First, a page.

"I just started to write stuff down as to how my year was going. I had ten pages written down, filed it for the summer and lost it. So, that was the extent of a book (at that time)."
"In 2008, my brother (Chris Pronger) started a website and he asked me to contribute to it. I said no, as I had nothing to say (or so he thought). I’m not a writer, I don’t know what to write about. Anyway, I kind of dodged him for six months."
"(Chris) wrote a blog about training camp and what it’s like to be a superstar in training camp. I was reading his blog and thinking ‘this is so not what I did.’ So, I told him that I’ll write something about what it was like for guys like me. I wrote about what it’s like to be that ‘bubble guy, grinder’ trying to make an NHL team."
"I think I wrote seven or eight blogs (for his brothers’ website). The Hockey News picked up some of my blog posts and published them. There seemed to be an appetite for this, so I started writing more stuff down. I wrote about my rookie year as a pro, but didn’t post it."
"I brought it with me to the 2010 Olympics (Vancouver). I went and stayed with a buddy of mine, Dan Murphy, (co-author of the book). One night, after a few drinks, I said to Dan ‘hey man, you want to check this out?’ and showed him what I had written. It was 10,000 words, all over the place, in my style which is kind of sarcastic."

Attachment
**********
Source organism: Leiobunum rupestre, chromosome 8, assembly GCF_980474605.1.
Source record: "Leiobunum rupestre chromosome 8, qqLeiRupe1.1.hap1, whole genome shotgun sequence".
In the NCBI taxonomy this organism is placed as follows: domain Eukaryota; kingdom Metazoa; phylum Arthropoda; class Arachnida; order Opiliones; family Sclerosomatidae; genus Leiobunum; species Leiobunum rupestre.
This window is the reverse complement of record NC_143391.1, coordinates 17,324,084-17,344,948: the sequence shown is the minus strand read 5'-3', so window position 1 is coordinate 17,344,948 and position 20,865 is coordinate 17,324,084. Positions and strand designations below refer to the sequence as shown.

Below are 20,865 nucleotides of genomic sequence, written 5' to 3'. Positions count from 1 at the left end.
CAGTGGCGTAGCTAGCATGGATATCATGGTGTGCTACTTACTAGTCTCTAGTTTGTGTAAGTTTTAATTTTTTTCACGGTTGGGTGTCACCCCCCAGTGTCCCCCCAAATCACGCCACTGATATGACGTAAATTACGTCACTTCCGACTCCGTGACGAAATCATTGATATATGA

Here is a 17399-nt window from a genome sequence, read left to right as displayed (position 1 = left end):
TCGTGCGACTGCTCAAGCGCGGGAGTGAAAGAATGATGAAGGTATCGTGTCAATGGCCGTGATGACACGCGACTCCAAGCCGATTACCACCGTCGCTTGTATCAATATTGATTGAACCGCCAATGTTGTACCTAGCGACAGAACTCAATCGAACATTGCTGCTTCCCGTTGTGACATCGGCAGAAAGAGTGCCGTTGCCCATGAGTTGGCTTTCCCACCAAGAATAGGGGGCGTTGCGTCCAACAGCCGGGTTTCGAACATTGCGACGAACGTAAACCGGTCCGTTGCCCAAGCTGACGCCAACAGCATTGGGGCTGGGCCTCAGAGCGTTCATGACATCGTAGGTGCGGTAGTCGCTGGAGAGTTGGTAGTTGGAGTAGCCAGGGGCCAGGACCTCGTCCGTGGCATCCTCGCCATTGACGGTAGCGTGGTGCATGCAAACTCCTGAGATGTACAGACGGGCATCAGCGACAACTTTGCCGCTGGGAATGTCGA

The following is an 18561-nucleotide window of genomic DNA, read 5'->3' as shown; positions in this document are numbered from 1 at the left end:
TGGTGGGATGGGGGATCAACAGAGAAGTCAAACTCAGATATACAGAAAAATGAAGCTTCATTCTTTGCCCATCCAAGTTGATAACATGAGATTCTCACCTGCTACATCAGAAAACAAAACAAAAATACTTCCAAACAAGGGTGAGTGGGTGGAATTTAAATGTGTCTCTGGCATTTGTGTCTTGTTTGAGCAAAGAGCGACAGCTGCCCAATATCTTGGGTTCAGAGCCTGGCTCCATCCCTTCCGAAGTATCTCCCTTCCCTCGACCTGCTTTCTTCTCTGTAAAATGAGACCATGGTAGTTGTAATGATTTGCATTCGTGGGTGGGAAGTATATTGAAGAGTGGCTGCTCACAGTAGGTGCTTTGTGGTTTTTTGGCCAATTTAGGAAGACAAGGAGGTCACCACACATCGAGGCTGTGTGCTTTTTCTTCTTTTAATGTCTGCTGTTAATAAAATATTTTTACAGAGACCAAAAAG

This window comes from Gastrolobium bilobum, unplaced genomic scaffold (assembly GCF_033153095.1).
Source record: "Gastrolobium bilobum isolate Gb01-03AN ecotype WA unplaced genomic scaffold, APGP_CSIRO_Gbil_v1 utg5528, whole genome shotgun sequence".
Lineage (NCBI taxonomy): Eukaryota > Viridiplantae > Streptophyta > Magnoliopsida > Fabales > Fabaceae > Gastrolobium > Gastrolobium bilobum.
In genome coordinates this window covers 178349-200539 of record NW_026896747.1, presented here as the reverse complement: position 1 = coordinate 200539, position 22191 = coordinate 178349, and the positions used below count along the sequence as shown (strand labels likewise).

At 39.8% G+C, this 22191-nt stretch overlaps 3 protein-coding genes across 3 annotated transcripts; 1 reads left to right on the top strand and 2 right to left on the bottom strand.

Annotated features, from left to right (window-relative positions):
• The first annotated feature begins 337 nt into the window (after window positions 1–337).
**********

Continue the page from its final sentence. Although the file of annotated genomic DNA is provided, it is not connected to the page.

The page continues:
"Later that year, Dan had given my name to a book agent looking for ideas. He called me asking about my book. After reading what I had, he said that Dan and I should work together. Dan is a journalist/broadcaster for the Canucks. So, Dan and I worked on it and the agent sent it to seven publishers and we got two offers for it."
His book gives the reader a unique look into the life of the non-superstar life of a hockey player. He also has a clothing line, inspired by the "journeyman" theme of his playing career, at www.jrnymnwear.com. This actually came about before the book was published while he was writing the blog posts on his brother’s website.
So, where does Sean Pronger go from here?
"It’s scary when guys are thinking about retiring because in their mind, they think their best years are behind them. That’s a depressing thought. I’m kind of lucky in that I’m doing stuff now that I didn’t think I could do before. I go skiing and hang out with my kids. I can plan vacations around my kids’ school activities. It’s fun to be able to make plans."
"When I was playing, I couldn’t make any plans. There were countless times where I had friends coming to visit me and I got traded. For example, my parents came to visit me in Columbus and BOOM! I get sent to Syracuse. It’s fun to be able to plan stuff now. I still miss playing but I don’t miss all that uncertainty that goes with the role that I played. Now, I like the excitement of what’s around the corner (in regards to life)."
Almost everyone can identify with the "journeyman" type of player that Sean Pronger was. They are your third and fourth line grinders that are doing everything they can to secure a place on an NHL roster. Their job is never as secure as they would like it to be. And yet, they stick with it and work their butts off, playing the game that they love. Sean Pronger typified that type of player.